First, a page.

Drummer lost: Fire victim was Johnny Gilmore
Acclaimed local drummer Johnny Gilmore has died in a fire, and his father was hospitalized after the blaze erupted Thursday night in the musician's room at the Green Leaf Townhouses in midtown on Fifth Street, SW.
"I was talking to him an hour or an hour and a half before it happened," says Rougemont Avenue resident Kenneth Jackson, who was visiting his sister in the unit adjacent to Gilmore's in the nine-unit apartment complex. "He was sitting on the wall, and we were talking about music."
Music was the 45-year-old's life, say those who heard the Johnny Gilmore Trio, Soko, and other artists, such as Corey Harris, with whom he drummed.
"Everybody who's anybody musically in this town played with Johnny Gilmore," says singer-songwriter William Walter, who recently collaborated with him and Tucker Rogers on a live album called Rough Around the Edges.
"Johnny Gilmore's the best musician I've ever met in my life," enthused Charlottesville music critic Stephen Barling in a 2006 round-table. "And that's the truth."
"I went down to Miller's last night, and everyone was just staggering around," Barling says Friday morning. "I'm listening to Soko right now, where Johnny's playing with LeRoi,"– that's LeRoi Moore, the late saxophonist for Dave Matthews Band.
With musical talent, however, came a sort of semi-seclusion that made it hard for musicians and others to reach Gilmore at times.
The landlord at the complex where Gilmore lived with his father, Curtis, says that the younger Gilmore's bedroom door was often locked.
"We never could get in his room," says landlord Ampy Smith, mentioning an effort just a day earlier to gain access to measure for window blinds.
And indeed, when the elder Gilmore arrived home the night of the fire, according to Charlottesville fire officials, he smelled smoke and rushed upstairs only to find his son's room locked.
His efforts to break down the door failed, explained Charlottesville Fire Marshal W.A. Hogsten at an October 23 press conference, and by the time firefighters arrived on the scene about five minutes after the 9:25pm 911 call came in, the room had already "flashed over," a condition in which the temperature has risen so high (typically 1,100 degrees Fahrenheit) that material suddenly combusts.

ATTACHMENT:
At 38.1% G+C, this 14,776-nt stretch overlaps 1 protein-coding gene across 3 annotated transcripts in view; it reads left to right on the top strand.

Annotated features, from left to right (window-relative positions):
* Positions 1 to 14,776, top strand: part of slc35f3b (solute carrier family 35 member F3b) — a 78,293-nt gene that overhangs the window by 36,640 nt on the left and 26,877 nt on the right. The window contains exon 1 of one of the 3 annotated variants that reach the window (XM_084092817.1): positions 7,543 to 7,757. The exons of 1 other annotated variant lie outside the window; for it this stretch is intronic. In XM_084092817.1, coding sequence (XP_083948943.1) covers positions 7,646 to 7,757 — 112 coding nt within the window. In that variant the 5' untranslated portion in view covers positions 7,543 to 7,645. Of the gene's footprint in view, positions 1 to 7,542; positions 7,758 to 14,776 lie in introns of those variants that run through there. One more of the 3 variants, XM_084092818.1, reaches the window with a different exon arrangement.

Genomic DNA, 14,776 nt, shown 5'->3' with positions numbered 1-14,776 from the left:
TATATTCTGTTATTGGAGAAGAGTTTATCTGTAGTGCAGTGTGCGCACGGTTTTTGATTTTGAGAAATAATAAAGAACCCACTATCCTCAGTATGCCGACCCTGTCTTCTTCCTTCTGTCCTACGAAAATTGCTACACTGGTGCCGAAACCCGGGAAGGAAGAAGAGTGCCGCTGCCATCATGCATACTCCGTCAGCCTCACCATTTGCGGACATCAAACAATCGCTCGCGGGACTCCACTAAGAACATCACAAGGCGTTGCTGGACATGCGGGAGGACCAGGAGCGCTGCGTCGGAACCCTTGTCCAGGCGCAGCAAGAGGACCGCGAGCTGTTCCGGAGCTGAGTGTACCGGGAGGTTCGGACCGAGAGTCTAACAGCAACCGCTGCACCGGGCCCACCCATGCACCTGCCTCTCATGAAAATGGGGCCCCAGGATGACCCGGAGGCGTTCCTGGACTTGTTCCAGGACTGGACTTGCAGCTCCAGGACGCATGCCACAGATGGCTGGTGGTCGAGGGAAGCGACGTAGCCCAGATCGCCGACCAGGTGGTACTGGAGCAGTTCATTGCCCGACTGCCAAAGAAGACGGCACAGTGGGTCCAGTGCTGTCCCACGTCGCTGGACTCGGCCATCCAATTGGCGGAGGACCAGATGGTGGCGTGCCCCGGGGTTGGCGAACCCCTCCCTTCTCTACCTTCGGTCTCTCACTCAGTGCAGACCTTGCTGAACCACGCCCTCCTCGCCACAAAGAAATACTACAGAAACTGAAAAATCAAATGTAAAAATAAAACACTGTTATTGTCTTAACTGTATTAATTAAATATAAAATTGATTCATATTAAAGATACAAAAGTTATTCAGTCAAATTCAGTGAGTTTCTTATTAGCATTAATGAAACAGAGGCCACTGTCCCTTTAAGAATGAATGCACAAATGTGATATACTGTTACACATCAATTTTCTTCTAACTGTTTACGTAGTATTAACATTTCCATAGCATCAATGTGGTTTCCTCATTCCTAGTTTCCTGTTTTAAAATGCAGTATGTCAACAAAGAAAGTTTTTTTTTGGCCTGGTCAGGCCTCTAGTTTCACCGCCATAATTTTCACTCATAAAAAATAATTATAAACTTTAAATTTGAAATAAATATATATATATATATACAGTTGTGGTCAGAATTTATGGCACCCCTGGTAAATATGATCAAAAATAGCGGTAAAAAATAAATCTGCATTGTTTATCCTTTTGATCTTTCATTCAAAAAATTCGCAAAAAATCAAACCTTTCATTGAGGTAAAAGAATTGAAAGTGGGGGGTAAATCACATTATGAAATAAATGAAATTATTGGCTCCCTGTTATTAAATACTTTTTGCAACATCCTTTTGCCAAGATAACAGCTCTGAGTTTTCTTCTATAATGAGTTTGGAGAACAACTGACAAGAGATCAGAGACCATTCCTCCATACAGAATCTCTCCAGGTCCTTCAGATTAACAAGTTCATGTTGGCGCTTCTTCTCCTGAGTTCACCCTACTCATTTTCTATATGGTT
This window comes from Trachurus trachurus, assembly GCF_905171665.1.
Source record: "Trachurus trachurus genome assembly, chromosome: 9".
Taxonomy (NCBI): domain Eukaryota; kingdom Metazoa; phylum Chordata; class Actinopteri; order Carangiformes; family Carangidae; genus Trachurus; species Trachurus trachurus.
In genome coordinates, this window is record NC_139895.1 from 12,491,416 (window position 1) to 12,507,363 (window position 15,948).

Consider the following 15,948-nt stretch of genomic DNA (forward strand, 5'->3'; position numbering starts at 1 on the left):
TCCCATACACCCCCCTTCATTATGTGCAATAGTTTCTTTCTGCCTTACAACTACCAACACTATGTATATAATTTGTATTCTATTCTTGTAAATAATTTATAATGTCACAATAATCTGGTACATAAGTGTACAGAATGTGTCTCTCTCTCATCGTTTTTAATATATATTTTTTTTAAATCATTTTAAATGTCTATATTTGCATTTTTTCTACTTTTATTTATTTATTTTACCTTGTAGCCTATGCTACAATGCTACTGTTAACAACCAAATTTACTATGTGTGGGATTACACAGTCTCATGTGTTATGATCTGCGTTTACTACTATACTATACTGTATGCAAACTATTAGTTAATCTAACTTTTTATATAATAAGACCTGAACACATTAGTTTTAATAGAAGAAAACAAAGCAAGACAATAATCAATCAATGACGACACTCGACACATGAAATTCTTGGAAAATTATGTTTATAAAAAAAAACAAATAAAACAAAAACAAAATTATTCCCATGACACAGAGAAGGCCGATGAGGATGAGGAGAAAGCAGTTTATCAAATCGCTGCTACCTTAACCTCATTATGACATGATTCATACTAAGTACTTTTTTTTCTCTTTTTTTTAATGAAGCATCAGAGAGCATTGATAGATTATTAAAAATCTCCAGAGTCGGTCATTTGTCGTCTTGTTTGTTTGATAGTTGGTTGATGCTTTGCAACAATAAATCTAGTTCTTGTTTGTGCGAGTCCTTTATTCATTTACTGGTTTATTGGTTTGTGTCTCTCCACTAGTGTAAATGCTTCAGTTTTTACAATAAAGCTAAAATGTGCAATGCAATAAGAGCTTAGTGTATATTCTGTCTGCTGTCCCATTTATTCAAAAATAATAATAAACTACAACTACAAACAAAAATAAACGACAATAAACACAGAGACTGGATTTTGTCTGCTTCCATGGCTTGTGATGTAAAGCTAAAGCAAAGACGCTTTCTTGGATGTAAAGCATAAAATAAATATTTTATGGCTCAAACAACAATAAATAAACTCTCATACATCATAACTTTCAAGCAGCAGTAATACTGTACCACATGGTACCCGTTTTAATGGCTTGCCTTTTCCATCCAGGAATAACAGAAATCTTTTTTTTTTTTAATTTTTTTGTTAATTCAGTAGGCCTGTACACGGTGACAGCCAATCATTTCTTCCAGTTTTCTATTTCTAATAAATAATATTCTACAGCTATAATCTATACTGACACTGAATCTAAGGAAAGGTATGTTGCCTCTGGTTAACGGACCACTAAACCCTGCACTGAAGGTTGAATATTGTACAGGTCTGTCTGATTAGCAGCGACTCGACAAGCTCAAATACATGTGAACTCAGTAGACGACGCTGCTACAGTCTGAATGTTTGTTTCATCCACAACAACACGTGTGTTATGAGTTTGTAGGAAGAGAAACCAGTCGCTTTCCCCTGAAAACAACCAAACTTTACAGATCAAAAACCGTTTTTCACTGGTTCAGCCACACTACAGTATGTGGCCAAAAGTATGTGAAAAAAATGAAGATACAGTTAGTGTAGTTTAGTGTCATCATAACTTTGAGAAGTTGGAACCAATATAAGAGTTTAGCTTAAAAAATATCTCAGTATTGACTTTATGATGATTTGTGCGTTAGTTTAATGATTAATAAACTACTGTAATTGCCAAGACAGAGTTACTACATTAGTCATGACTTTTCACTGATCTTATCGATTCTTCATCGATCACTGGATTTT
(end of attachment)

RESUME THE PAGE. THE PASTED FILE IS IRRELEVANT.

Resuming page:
Three early-arriving police officers attempted to reach the room to rescue Gilmore but were turned back by smoke and heat. One was treated and released for smoke inhalation at UVA hospital. Curtis Gilmore, 73, was also treated for smoke inhalation and released the same night.
"This is a tragedy," says landlord Smith. "Both of them are really nice people."
Hogsten says the smoke detector in Gilmore's unit was in an upstairs hallway and appeared to be without a battery. Smith says he's gotten frustrated that tenants sometimes disable the units due to false alarms originating with kitchen smoke– and in fact, firefighters discovered that every single smoke detector present in the 9-unit apartment complex had been disabled or removed.
According to a pair of summer 2008 tests conducted by local fire departments and this newspaper, the most common type of detector, ionization, tends to false alarm eight times more frequently than the competing technology, but fails to promptly detect smoldering fires, the kind most likely to kill people while they sleep.
While Hogsten says it's too soon to be certain what killed Gilmore, the initial investigation suggests it was an accidental fire, and cigarettes– a common cause of smoldering fires– were present in the room.
"This did not need to happen," said Fire Chief Werner, who at today's press conference announced a "call to action" for landlords, homeowners, neighborhood associations, and service organizations to help ensure that every residence in the city is equipped with a smoke detector. And for the first time, Werner made clear that ionization-only detectors– the kind in most homes– are simply not sufficient.
"We think you need to go to the next step and add a dual detector," said Werner, who has maintained his support for the combination technology even as several states have changed their laws in favor of photoelectric-only detectors, and various fire safety organizations have also embraced the technology for its avoidance of false alarms.
Werner says Gilmore's death is a reminder to the fire department that even with a free smoke detector program, "We have more to do."
And, perhaps, that will be one more piece of Gilmore's legacy– one those who knew him say will be large.
"His God-given talent and his passion shouldn't pass Charlottesville by quietly," says Charlottesville musician William Walter. "There will never be another Johnny Gilmore."
–last updated 4:33pm (with info from press conference, details on discovery of the fire)
–updated 2:07pm (with Gilmore's age)